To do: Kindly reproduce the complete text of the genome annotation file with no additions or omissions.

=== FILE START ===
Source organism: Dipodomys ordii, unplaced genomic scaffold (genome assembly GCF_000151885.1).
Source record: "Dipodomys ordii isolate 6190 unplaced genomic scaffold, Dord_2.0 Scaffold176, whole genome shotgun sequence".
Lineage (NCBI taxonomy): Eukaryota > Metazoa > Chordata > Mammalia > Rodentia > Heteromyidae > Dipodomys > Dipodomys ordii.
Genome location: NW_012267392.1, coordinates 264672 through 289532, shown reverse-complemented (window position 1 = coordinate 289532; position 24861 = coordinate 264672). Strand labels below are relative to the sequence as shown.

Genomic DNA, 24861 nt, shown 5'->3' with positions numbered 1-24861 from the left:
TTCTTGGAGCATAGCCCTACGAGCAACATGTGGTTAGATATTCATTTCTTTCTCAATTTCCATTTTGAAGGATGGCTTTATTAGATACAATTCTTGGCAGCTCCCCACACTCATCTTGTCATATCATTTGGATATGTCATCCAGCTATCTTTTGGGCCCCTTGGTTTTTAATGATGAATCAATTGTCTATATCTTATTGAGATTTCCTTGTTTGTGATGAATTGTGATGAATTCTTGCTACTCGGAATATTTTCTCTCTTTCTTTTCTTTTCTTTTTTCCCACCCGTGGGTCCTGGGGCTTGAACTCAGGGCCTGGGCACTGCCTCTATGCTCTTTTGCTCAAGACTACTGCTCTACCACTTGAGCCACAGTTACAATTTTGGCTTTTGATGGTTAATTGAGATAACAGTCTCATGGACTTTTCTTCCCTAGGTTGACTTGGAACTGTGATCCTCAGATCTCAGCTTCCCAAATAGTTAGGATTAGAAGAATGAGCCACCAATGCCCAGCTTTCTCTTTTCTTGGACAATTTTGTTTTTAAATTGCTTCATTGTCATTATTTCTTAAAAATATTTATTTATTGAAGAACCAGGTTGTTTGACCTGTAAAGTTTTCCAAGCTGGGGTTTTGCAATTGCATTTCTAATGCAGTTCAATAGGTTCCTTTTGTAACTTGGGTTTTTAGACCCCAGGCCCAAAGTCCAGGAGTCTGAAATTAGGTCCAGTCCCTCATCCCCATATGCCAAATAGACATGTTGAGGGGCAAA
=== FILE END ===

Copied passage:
Source organism: Dipodomys ordii, unplaced genomic scaffold (genome assembly GCF_000151885.1).
Source record: "Dipodomys ordii isolate 6190 unplaced genomic scaffold, Dord_2.0 Scaffold176, whole genome shotgun sequence".
Lineage (NCBI taxonomy): Eukaryota > Metazoa > Chordata > Mammalia > Rodentia > Heteromyidae > Dipodomys > Dipodomys ordii.
Genome location: NW_012267392.1, coordinates 264672 through 289532, shown reverse-complemented (window position 1 = coordinate 289532; position 24861 = coordinate 264672). Strand labels below are relative to the sequence as shown.

Genomic DNA, 24861 nt, shown 5'->3' with positions numbered 1-24861 from the left:
TTCTTGGAGCATAGCCCTACGAGCAACATGTGGTTAGATATTCATTTCTTTCTCAATTTCCATTTTGAAGGATGGCTTTATTAGATACAATTCTTGGCAGCTCCCCACACTCATCTTGTCATATCATTTGGATATGTCATCCAGCTATCTTTTGGGCCCCTTGGTTTTTAATGATGAATCAATTGTCTATATCTTATTGAGATTTCCTTGTTTGTGATGAATTGTGATGAATTCTTGCTACTCGGAATATTTTCTCTCTTTCTTTTCTTTTCTTTTTTCCCACCCGTGGGTCCTGGGGCTTGAACTCAGGGCCTGGGCACTGCCTCTATGCTCTTTTGCTCAAGACTACTGCTCTACCACTTGAGCCACAGTTACAATTTTGGCTTTTGATGGTTAATTGAGATAACAGTCTCATGGACTTTTCTTCCCTAGGTTGACTTGGAACTGTGATCCTCAGATCTCAGCTTCCCAAATAGTTAGGATTAGAAGAATGAGCCACCAATGCCCAGCTTTCTCTTTTCTTGGACAATTTTGTTTTTAAATTGCTTCATTGTCATTATTTCTTAAAAATATTTATTTATTGAAGAACCAGGTTGTTTGACCTGTAAAGTTTTCCAAGCTGGGGTTTTGCAATTGCATTTCTAATGCAGTTCAATAGGTTCCTTTTGTAACTTGGGTTTTTAGACCCCAGGCCCAAAGTCCAGGAGTCTGAAATTAGGTCCAGTCCCTCATCCCCATATGCCAAATAGACATGTTGAGGGGCAAA